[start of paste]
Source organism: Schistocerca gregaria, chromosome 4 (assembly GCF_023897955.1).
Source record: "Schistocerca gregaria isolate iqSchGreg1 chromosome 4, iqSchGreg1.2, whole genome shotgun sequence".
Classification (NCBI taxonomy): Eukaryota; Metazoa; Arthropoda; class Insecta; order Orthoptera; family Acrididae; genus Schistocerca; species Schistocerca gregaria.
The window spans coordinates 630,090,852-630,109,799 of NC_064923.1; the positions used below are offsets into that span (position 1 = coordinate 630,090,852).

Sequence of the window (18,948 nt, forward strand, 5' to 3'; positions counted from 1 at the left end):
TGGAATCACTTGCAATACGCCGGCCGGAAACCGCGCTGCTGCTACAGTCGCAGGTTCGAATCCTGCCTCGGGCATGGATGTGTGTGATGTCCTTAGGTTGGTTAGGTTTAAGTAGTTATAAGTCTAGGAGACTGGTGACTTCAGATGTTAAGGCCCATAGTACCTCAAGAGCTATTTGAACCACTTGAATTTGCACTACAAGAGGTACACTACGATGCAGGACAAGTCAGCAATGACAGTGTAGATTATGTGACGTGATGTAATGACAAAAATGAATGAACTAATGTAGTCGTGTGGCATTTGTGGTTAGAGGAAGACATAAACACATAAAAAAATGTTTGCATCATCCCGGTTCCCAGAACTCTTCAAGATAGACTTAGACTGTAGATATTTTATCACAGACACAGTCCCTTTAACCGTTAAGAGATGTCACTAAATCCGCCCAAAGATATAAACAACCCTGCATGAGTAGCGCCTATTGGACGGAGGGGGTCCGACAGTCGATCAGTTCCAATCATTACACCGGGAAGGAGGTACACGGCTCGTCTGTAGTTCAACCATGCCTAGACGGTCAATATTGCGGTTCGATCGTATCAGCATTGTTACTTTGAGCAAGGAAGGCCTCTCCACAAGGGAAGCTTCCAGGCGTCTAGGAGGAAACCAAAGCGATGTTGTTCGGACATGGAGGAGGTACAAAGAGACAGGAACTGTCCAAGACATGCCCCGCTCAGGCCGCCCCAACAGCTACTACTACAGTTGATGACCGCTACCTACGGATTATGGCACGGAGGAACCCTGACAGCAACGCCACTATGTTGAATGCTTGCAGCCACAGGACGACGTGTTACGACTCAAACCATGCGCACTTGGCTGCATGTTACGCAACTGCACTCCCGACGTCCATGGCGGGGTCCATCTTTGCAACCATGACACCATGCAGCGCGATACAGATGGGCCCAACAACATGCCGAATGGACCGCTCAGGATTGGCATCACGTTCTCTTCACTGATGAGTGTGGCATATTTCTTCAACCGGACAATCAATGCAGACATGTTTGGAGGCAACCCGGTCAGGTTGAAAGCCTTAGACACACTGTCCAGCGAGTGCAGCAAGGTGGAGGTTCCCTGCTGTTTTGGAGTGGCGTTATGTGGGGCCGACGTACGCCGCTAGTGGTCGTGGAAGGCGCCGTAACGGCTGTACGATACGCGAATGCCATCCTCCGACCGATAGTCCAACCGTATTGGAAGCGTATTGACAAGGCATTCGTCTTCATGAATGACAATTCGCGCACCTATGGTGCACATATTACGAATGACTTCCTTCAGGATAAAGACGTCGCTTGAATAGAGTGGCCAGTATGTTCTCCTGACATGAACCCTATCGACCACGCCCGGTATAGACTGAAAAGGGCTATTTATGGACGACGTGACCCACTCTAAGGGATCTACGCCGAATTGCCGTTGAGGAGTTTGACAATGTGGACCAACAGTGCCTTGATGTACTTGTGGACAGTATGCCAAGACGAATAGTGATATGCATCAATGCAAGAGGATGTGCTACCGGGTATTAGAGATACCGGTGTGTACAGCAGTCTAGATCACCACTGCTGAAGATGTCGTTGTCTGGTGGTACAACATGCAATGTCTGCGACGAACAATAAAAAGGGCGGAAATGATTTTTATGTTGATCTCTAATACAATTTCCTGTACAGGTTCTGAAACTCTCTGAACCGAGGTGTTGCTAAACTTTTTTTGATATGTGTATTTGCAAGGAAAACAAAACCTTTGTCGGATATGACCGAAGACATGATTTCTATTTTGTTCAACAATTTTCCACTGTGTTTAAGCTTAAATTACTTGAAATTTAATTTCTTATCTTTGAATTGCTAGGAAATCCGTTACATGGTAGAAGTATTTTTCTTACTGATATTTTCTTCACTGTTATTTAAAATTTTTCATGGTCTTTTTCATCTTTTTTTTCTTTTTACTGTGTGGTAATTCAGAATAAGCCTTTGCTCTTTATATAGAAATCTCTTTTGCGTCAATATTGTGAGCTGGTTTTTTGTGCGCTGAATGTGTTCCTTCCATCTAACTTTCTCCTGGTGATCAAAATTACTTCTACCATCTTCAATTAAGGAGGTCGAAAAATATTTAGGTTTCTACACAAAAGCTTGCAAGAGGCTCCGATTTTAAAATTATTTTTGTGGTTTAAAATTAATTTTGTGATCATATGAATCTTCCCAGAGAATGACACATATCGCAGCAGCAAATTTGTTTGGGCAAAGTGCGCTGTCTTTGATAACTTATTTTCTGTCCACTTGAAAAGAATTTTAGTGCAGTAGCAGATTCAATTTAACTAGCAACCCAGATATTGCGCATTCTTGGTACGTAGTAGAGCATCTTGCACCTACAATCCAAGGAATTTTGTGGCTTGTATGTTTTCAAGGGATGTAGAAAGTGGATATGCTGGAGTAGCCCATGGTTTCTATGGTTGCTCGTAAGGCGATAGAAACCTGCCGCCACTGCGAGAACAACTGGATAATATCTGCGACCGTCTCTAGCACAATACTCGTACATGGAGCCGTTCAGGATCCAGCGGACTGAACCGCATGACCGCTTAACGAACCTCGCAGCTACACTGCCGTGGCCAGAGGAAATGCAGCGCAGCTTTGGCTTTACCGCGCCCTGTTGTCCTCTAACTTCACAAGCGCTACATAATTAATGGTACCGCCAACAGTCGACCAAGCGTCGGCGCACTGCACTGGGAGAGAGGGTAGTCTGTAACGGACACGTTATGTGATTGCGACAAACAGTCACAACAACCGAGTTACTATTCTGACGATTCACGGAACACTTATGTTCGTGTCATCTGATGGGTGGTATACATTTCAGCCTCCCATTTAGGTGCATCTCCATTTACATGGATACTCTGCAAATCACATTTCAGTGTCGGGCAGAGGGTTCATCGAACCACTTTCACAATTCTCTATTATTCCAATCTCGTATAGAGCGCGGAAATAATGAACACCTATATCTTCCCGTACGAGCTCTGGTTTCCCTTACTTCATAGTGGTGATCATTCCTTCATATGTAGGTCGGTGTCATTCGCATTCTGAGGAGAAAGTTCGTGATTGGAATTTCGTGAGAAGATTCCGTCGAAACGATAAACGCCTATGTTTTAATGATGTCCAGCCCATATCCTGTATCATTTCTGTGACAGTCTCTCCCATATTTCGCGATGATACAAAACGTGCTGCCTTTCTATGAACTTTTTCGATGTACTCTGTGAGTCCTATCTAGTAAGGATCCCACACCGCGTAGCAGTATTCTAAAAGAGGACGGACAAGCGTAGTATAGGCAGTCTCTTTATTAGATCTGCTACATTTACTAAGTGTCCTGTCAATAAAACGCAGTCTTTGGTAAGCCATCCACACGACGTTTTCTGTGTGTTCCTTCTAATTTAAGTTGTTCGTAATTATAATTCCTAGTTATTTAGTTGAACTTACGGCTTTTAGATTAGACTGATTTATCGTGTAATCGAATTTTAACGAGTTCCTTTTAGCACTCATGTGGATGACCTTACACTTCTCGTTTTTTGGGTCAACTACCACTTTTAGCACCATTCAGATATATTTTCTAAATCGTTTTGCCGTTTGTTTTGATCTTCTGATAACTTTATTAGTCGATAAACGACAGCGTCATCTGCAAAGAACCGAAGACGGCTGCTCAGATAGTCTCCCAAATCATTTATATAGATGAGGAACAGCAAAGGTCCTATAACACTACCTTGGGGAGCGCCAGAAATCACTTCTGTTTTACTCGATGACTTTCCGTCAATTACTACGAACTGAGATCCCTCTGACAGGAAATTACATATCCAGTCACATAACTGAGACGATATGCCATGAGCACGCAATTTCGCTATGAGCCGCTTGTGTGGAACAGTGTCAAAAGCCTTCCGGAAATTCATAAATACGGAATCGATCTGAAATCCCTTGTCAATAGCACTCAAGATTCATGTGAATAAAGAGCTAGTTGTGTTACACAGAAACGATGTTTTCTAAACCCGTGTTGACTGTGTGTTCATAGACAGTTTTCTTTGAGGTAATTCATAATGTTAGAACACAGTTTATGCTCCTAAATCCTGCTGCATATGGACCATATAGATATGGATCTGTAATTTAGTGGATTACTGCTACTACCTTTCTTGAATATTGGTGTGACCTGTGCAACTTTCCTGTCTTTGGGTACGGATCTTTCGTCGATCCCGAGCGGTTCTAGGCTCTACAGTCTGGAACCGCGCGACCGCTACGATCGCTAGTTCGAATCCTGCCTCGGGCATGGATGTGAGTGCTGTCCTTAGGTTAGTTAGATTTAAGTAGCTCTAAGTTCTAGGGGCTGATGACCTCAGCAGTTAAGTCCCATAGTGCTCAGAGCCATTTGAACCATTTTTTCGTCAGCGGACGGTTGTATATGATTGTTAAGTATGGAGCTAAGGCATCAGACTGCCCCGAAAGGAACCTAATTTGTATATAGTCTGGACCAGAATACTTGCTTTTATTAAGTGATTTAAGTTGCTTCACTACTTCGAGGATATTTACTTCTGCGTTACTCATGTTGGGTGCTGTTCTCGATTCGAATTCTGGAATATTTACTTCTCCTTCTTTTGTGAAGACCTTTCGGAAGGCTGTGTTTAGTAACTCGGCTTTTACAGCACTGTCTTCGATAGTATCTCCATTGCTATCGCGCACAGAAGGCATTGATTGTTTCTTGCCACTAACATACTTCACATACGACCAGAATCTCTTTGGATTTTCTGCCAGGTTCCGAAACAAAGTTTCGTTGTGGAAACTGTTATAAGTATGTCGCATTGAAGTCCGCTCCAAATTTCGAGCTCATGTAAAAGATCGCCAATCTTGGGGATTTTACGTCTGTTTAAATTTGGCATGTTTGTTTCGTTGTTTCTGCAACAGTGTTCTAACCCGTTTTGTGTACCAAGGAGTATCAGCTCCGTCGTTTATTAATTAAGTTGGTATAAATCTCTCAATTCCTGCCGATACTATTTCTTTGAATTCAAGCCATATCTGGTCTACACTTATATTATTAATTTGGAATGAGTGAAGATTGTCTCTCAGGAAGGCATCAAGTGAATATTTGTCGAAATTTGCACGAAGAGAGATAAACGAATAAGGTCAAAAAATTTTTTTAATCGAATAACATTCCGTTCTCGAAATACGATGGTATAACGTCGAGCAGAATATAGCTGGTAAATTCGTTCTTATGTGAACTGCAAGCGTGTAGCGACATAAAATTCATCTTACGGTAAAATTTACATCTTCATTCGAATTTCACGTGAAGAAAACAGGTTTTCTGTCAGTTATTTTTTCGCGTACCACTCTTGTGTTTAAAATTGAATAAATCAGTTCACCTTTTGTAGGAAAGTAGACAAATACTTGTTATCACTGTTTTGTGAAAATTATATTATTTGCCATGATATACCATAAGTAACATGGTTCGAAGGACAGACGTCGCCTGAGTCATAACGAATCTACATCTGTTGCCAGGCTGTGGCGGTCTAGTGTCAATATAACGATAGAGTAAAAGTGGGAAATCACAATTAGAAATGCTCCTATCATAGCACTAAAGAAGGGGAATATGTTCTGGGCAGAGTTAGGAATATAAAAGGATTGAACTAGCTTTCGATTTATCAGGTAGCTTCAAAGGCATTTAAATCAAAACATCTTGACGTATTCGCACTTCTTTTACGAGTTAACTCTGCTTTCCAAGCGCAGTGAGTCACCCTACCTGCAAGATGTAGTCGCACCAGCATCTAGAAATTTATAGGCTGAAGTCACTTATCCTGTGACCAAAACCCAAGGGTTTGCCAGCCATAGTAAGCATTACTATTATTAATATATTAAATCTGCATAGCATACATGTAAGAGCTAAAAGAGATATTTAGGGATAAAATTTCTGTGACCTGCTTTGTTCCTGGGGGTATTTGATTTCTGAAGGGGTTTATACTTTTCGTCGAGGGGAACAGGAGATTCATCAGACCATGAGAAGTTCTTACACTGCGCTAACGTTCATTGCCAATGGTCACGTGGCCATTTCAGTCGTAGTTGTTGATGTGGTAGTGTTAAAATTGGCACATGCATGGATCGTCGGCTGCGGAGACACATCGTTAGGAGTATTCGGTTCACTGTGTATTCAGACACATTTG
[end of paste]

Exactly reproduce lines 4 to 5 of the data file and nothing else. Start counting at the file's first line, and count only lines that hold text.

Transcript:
The window spans coordinates 630,090,852-630,109,799 of NC_064923.1; the positions used below are offsets into that span (position 1 = coordinate 630,090,852).

Sequence of the window (18,948 nt, forward strand, 5' to 3'; positions counted from 1 at the left end):